Author Conclusions

  1. PGC-1β plays an important role in the pathogenesis of fructose-induced insulin resistance.
  2. PGC-1β knockdown prevents fructose-induced hypertriglyceridemia and hepatic and peripheral insulin resistance.
  3. PGC-1β inhibition may, thus, be a therapeutic target for treatment of diabetes, hypertriglyceridemia, and insulin resistance associated with increased [fructose-induced] de novo6 lipogenesis.

Critique

  • The thrust of this specific work is clearly the development of drug interventions in treating and preventing obesity; namely, a PGC-1β inhibitor. Hence the involvement of ISIS Pharmaceuticals.
  • The primary critique of this paper lies in the presumption that fructose overexposure in the diet is an important cause of obesity. Consumption of fructose—as a component of nutritive sweeteners like sucrose, HFCS, honey and fruit juice concentrates—has increased at roughly the same rate as total calorie and other macronutrient intakes over the past three decades (7). And the ratio of fructose-to-glucose in the diet has remained largely unchanged over that same time period (8). We’re not just eating more fructose than we were 30 years ago; we’re eating more of everything.
  • The focus on HFCS rather than sucrose, honey or fruit juice concentrates appears arbitrary. All are compositionally equivalent (half fructose and half glucose), and HFCS and sucrose are consumed in equal amounts in the US. It may be the authors have confused pure fructose with HFCS; they tested fructose, but did not test HFCS. HFCS and fructose are quite obviously not the same product.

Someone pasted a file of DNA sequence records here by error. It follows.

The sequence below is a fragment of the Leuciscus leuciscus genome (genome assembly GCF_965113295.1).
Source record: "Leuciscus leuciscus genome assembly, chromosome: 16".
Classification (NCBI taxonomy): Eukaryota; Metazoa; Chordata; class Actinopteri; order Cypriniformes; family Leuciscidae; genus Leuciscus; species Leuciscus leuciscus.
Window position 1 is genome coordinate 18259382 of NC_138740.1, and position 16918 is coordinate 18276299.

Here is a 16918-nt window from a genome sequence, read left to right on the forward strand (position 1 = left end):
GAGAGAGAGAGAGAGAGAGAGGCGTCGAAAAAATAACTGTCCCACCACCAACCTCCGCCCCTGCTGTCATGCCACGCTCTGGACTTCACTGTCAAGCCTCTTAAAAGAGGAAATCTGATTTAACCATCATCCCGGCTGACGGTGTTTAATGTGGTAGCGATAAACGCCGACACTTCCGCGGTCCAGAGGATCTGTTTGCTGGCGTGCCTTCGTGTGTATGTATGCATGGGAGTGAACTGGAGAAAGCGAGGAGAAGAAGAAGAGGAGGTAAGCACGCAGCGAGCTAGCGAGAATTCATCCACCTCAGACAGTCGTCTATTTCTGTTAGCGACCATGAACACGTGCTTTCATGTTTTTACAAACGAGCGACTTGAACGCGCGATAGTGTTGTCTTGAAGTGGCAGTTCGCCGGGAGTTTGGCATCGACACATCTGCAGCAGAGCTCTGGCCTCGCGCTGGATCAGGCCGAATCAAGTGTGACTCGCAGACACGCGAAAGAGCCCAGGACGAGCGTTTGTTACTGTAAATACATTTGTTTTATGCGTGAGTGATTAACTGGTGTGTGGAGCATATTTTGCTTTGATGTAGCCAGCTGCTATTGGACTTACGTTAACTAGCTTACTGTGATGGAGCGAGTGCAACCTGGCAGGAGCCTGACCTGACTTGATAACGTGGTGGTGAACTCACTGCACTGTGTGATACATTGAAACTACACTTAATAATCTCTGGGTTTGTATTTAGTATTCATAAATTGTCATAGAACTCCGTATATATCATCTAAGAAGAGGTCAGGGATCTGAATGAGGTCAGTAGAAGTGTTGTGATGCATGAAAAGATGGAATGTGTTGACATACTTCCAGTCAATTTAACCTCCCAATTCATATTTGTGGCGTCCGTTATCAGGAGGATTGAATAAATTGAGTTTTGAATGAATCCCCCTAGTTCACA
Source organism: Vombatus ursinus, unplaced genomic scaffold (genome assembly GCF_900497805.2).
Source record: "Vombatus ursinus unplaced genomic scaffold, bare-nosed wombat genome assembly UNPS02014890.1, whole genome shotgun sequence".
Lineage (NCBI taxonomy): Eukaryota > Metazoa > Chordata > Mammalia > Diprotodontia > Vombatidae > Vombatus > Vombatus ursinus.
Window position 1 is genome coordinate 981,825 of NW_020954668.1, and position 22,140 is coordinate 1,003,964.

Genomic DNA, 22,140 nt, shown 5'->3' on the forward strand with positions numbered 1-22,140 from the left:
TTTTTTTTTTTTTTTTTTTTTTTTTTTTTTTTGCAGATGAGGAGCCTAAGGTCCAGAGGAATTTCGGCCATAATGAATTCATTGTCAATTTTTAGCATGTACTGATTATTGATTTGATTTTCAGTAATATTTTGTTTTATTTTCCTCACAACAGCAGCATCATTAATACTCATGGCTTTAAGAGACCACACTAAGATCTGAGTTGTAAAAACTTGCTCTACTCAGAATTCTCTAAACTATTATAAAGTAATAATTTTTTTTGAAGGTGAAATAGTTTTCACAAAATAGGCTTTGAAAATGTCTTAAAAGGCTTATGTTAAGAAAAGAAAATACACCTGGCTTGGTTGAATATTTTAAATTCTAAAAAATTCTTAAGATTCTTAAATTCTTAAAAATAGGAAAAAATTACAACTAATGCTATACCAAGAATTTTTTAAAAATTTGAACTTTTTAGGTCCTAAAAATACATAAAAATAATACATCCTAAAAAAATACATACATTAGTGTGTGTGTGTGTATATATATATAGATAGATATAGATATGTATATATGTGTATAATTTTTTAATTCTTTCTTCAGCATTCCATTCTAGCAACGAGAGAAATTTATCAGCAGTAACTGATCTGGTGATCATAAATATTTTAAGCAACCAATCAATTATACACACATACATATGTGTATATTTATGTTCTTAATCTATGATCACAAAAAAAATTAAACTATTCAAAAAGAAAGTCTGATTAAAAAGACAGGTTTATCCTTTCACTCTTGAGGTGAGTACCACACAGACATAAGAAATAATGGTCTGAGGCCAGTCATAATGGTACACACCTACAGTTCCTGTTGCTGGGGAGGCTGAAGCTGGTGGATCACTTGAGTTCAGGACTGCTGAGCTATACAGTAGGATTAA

• The authors’ false presumption of fructose overexposure justifies their use of excessive fructose levels (66.8% of calories) in experimental diets. Human fructose exposure is typically 10% of calories (9); the authors thereby exposed rats to nearly seven times this amount for four weeks in order to induce metabolic abnormalities. Humans taking in this level of fructose would need to consume all of their calories as added nutritive sweetener (half fructose and half glucose) and still would not reach this level of exposure.
  • While these experiments will be useful in drug development, their basic design clearly represents an extreme distortion of the human diet. The authors’ results clearly cannot be reliably used to predict typical human metabolic outcomes.
References
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  • Basciano H, Federico L, Adeli K. Fructose, insulin resistance, and metabolic dyslipidemia. Nutr Metab (Lond) 2005;2:5.
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  • Havel PJ. Dietary fructose: implications for dysregulation of energy homeostasis and lipid/carbohydrate metabolism. Nutr Rev 2005;63:133-57.
  • Petersen KF, Dufour S, Savage DB, et al. The role of skeletal muscle insulin resistance in the pathogenesis of the metabolic syndrome. Proc Natl Acad Sci U S A 2007;104:12587-94.
  • White JS. Straight talk about high-fructose corn syrup: what it is and what it ain’t. Am J Clin Nutr 2008;88:1716S-1721S.
  • Forshee RA, Storey ML, Allison DB, et al. A critical examination of the evidence relating high fructose corn syrup and weight gain. Crit Rev Food Sci Nutr 2007;47:561-82.
  • Vos MB, Kimmons JE, Gillespie C, Welsh J, Blanck HM. Dietary fructose consumption among US children and adults: the Third National Health and Nutrition Examination Survey. Medscape J Med 2008;10:160.